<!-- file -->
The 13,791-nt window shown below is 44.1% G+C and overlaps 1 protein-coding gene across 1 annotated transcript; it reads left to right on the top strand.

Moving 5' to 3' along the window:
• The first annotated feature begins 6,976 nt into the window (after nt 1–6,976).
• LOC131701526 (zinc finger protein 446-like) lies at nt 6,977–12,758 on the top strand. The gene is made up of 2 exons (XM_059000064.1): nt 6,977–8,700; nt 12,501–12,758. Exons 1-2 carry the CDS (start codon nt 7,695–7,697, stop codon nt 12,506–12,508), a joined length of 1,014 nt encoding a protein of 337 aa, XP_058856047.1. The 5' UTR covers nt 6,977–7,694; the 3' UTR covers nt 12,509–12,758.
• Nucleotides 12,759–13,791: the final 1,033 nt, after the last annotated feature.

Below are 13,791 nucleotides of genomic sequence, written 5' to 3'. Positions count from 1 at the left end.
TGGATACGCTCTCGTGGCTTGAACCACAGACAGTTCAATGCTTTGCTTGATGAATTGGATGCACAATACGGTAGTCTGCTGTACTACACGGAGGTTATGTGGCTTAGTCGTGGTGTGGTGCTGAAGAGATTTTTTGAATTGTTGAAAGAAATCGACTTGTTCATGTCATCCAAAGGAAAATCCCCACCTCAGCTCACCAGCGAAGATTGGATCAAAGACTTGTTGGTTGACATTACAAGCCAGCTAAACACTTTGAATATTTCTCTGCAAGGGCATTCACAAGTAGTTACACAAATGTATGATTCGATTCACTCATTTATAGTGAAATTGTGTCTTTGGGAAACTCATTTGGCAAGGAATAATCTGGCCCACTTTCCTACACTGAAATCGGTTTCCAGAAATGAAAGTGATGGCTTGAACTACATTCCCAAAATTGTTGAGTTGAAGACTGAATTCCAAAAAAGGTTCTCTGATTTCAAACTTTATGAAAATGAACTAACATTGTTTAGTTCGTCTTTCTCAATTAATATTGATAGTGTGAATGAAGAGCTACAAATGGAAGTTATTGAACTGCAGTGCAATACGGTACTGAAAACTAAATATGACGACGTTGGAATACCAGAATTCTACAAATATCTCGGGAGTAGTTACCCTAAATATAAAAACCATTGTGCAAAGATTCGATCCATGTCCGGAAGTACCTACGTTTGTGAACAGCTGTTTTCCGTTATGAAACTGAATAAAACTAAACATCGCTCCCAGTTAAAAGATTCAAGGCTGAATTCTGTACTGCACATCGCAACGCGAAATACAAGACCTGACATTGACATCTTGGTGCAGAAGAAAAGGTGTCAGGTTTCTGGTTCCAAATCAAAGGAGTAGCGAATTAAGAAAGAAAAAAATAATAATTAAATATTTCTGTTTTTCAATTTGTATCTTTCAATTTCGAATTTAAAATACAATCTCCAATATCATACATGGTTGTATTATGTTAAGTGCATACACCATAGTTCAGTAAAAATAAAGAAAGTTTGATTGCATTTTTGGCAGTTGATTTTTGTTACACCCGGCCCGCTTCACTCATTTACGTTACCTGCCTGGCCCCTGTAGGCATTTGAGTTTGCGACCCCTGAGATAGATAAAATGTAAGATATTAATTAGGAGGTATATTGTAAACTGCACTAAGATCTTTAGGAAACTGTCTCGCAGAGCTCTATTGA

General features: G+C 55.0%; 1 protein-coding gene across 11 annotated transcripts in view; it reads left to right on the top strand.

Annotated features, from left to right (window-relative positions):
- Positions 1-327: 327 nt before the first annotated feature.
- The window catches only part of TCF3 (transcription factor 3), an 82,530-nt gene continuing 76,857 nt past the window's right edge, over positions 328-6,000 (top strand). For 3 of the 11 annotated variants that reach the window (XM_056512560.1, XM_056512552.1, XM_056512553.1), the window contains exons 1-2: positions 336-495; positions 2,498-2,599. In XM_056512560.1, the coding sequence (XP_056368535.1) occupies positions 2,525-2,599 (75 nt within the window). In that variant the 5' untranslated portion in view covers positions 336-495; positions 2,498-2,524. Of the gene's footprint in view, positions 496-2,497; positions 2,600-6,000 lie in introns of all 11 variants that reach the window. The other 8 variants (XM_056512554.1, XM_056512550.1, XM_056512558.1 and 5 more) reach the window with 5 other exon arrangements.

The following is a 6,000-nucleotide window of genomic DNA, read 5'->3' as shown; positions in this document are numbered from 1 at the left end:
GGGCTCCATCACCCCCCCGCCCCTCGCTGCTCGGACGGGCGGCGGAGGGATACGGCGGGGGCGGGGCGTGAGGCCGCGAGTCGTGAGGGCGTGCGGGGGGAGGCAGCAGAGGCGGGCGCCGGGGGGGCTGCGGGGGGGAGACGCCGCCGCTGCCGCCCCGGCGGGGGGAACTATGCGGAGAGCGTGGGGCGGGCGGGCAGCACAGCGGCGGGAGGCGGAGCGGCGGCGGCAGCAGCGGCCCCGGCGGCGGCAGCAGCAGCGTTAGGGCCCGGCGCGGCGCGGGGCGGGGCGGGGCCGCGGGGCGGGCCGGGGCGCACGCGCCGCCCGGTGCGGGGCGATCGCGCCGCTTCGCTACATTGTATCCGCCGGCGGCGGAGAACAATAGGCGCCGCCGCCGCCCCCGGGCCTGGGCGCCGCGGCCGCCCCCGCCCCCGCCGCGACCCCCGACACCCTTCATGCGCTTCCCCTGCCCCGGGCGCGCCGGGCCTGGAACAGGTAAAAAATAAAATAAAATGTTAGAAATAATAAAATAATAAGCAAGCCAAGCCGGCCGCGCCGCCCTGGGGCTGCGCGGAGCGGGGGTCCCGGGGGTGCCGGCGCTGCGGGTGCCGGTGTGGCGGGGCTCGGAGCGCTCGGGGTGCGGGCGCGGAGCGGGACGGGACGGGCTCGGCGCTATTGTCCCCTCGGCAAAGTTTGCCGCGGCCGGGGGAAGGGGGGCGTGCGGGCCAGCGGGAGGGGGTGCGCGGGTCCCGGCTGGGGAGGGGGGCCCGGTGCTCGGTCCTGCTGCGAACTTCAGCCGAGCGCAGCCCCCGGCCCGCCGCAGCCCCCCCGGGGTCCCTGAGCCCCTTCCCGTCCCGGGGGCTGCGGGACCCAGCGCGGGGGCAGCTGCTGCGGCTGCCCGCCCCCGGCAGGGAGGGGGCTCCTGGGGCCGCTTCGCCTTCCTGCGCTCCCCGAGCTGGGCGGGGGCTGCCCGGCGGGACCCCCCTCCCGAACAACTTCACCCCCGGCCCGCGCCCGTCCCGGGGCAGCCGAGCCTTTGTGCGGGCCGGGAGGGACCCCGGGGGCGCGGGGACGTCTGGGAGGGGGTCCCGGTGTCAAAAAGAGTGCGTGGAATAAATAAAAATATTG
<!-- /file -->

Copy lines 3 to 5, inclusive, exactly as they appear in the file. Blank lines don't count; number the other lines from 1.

• The first annotated feature begins 6,976 nt into the window (after nt 1–6,976).
• LOC131701526 (zinc finger protein 446-like) lies at nt 6,977–12,758 on the top strand. The gene is made up of 2 exons (XM_059000064.1): nt 6,977–8,700; nt 12,501–12,758. Exons 1-2 carry the CDS (start codon nt 7,695–7,697, stop codon nt 12,506–12,508), a joined length of 1,014 nt encoding a protein of 337 aa, XP_058856047.1. The 5' UTR covers nt 6,977–7,694; the 3' UTR covers nt 12,509–12,758.
• Nucleotides 12,759–13,791: the final 1,033 nt, after the last annotated feature.